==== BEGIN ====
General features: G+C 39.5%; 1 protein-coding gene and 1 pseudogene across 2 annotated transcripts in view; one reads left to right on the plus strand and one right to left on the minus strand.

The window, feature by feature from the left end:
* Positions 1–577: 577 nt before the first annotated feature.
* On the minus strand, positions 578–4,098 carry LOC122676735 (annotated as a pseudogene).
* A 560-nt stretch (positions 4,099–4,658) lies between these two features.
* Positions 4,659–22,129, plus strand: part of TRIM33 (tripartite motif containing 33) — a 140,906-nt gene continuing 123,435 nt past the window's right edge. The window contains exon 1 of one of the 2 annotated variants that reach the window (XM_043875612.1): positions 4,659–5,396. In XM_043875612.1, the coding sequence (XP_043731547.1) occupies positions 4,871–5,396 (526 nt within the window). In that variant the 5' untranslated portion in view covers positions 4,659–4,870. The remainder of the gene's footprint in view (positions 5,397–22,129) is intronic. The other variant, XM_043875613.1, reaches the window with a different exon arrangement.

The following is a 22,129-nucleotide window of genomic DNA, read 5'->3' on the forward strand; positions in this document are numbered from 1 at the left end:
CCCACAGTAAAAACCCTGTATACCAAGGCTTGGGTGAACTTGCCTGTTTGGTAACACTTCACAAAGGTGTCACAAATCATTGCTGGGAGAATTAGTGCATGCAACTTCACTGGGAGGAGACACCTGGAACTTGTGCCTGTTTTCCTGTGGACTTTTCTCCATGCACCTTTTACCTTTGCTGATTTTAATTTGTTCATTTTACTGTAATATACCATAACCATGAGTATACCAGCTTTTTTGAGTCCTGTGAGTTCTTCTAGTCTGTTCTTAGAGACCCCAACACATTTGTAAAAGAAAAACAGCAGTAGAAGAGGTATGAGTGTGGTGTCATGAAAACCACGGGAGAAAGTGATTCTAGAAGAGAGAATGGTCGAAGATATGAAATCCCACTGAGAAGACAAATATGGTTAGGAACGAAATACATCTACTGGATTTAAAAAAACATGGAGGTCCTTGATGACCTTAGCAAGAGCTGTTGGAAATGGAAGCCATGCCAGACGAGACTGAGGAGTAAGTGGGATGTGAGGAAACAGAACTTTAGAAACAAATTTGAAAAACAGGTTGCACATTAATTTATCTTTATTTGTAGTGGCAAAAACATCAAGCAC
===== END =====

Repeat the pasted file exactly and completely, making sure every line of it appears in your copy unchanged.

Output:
General features: G+C 39.5%; 1 protein-coding gene and 1 pseudogene across 2 annotated transcripts in view; one reads left to right on the plus strand and one right to left on the minus strand.

The window, feature by feature from the left end:
* Positions 1–577: 577 nt before the first annotated feature.
* On the minus strand, positions 578–4,098 carry LOC122676735 (annotated as a pseudogene).
* A 560-nt stretch (positions 4,099–4,658) lies between these two features.
* Positions 4,659–22,129, plus strand: part of TRIM33 (tripartite motif containing 33) — a 140,906-nt gene continuing 123,435 nt past the window's right edge. The window contains exon 1 of one of the 2 annotated variants that reach the window (XM_043875612.1): positions 4,659–5,396. In XM_043875612.1, the coding sequence (XP_043731547.1) occupies positions 4,871–5,396 (526 nt within the window). In that variant the 5' untranslated portion in view covers positions 4,659–4,870. The remainder of the gene's footprint in view (positions 5,397–22,129) is intronic. The other variant, XM_043875613.1, reaches the window with a different exon arrangement.

The following is a 22,129-nucleotide window of genomic DNA, read 5'->3' on the forward strand; positions in this document are numbered from 1 at the left end:
CCCACAGTAAAAACCCTGTATACCAAGGCTTGGGTGAACTTGCCTGTTTGGTAACACTTCACAAAGGTGTCACAAATCATTGCTGGGAGAATTAGTGCATGCAACTTCACTGGGAGGAGACACCTGGAACTTGTGCCTGTTTTCCTGTGGACTTTTCTCCATGCACCTTTTACCTTTGCTGATTTTAATTTGTTCATTTTACTGTAATATACCATAACCATGAGTATACCAGCTTTTTTGAGTCCTGTGAGTTCTTCTAGTCTGTTCTTAGAGACCCCAACACATTTGTAAAAGAAAAACAGCAGTAGAAGAGGTATGAGTGTGGTGTCATGAAAACCACGGGAGAAAGTGATTCTAGAAGAGAGAATGGTCGAAGATATGAAATCCCACTGAGAAGACAAATATGGTTAGGAACGAAATACATCTACTGGATTTAAAAAAACATGGAGGTCCTTGATGACCTTAGCAAGAGCTGTTGGAAATGGAAGCCATGCCAGACGAGACTGAGGAGTAAGTGGGATGTGAGGAAACAGAACTTTAGAAACAAATTTGAAAAACAGGTTGCACATTAATTTATCTTTATTTGTAGTGGCAAAAACATCAAGCAC